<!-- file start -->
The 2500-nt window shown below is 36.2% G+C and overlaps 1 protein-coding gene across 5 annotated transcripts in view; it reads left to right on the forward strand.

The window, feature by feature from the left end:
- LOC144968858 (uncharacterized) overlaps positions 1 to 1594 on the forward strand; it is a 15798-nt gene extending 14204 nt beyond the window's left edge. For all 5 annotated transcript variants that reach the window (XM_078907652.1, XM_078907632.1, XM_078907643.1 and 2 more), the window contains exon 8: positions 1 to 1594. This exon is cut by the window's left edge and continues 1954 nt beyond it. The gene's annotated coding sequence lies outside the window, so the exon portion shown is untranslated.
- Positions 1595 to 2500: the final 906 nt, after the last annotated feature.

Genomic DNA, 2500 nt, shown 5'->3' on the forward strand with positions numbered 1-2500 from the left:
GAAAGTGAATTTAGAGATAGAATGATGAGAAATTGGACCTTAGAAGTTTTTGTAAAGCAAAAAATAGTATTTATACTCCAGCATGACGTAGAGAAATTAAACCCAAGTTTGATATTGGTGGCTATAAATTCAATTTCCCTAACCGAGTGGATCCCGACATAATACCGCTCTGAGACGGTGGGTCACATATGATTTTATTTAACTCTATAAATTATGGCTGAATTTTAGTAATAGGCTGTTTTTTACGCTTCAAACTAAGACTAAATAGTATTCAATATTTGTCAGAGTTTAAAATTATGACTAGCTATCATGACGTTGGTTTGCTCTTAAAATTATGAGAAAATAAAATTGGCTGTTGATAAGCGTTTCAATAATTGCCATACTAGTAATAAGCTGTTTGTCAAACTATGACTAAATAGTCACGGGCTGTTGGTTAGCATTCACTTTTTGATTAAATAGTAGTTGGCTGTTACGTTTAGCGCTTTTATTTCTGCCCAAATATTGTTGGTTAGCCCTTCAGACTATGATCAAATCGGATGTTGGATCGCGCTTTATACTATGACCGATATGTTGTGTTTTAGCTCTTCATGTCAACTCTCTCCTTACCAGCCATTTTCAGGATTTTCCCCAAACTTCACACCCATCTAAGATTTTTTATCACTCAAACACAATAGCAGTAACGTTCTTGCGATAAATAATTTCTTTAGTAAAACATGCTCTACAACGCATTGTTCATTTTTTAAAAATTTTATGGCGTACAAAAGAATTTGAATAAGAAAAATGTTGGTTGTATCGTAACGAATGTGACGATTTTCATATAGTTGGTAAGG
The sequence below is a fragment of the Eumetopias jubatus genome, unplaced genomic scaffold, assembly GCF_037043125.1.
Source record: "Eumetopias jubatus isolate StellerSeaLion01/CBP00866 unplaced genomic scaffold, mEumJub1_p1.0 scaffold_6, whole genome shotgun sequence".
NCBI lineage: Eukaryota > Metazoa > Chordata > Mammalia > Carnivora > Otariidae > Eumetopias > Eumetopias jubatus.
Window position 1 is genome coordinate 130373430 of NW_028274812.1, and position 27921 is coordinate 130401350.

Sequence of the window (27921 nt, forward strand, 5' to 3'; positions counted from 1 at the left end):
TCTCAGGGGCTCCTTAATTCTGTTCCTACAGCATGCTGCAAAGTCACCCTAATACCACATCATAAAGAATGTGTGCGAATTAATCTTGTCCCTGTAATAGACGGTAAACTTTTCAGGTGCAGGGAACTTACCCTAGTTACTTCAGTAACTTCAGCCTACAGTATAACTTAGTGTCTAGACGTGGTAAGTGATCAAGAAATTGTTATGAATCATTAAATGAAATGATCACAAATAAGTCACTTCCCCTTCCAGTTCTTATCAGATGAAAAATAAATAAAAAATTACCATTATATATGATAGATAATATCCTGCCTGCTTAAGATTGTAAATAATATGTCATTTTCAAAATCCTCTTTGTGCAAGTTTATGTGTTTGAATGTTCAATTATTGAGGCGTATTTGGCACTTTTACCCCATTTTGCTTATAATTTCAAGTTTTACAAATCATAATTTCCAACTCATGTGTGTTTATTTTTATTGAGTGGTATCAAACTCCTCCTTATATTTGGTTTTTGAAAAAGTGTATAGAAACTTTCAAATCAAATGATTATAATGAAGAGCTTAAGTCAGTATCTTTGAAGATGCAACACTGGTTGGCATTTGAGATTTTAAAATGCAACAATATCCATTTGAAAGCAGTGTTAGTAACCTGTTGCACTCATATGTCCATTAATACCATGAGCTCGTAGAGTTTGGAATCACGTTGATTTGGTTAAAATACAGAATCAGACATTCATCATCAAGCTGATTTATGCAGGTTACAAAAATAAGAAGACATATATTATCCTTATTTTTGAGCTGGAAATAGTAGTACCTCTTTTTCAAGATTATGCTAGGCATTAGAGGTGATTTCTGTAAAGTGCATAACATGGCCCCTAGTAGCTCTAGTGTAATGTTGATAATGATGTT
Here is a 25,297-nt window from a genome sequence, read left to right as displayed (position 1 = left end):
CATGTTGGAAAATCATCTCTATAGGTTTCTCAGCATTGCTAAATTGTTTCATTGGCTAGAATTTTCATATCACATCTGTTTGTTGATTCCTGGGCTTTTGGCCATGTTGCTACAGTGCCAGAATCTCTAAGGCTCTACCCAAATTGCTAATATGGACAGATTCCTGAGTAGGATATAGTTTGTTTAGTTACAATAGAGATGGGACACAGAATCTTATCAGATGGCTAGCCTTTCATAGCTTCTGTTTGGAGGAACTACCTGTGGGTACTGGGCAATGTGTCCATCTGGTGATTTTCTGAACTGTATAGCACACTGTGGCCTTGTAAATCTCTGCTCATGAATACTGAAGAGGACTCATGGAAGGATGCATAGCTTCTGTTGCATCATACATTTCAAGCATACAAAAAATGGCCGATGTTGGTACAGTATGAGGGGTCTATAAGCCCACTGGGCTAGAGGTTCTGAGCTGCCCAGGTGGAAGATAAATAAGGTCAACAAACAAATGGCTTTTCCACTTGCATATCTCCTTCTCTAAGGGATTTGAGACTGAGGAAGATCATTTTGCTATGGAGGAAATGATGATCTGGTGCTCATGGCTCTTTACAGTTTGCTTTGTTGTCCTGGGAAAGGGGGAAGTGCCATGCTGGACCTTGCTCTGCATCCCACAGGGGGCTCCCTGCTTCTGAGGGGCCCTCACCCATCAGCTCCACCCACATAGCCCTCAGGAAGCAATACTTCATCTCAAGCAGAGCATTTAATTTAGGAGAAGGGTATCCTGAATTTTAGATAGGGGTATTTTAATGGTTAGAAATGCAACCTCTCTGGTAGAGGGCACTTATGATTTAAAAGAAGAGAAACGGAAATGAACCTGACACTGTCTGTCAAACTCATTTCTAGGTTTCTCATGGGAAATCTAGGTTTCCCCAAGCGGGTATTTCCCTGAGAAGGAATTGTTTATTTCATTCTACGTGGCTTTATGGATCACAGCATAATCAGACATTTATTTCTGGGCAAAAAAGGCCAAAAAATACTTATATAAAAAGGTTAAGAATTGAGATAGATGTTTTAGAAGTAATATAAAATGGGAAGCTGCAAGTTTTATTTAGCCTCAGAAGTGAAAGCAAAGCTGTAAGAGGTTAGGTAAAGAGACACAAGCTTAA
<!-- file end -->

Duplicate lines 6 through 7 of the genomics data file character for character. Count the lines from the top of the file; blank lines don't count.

GAAAGTGAATTTAGAGATAGAATGATGAGAAATTGGACCTTAGAAGTTTTTGTAAAGCAAAAAATAGTATTTATACTCCAGCATGACGTAGAGAAATTAAACCCAAGTTTGATATTGGTGGCTATAAATTCAATTTCCCTAACCGAGTGGATCCCGACATAATACCGCTCTGAGACGGTGGGTCACATATGATTTTATTTAACTCTATAAATTATGGCTGAATTTTAGTAATAGGCTGTTTTTTACGCTTCAAACTAAGACTAAATAGTATTCAATATTTGTCAGAGTTTAAAATTATGACTAGCTATCATGACGTTGGTTTGCTCTTAAAATTATGAGAAAATAAAATTGGCTGTTGATAAGCGTTTCAATAATTGCCATACTAGTAATAAGCTGTTTGTCAAACTATGACTAAATAGTCACGGGCTGTTGGTTAGCATTCACTTTTTGATTAAATAGTAGTTGGCTGTTACGTTTAGCGCTTTTATTTCTGCCCAAATATTGTTGGTTAGCCCTTCAGACTATGATCAAATCGGATGTTGGATCGCGCTTTATACTATGACCGATATGTTGTGTTTTAGCTCTTCATGTCAACTCTCTCCTTACCAGCCATTTTCAGGATTTTCCCCAAACTTCACACCCATCTAAGATTTTTTATCACTCAAACACAATAGCAGTAACGTTCTTGCGATAAATAATTTCTTTAGTAAAACATGCTCTACAACGCATTGTTCATTTTTTAAAAATTTTATGGCGTACAAAAGAATTTGAATAAGAAAAATGTTGGTTGTATCGTAACGAATGTGACGATTTTCATATAGTTGGTAAGG
The sequence below is a fragment of the Eumetopias jubatus genome, unplaced genomic scaffold, assembly GCF_037043125.1.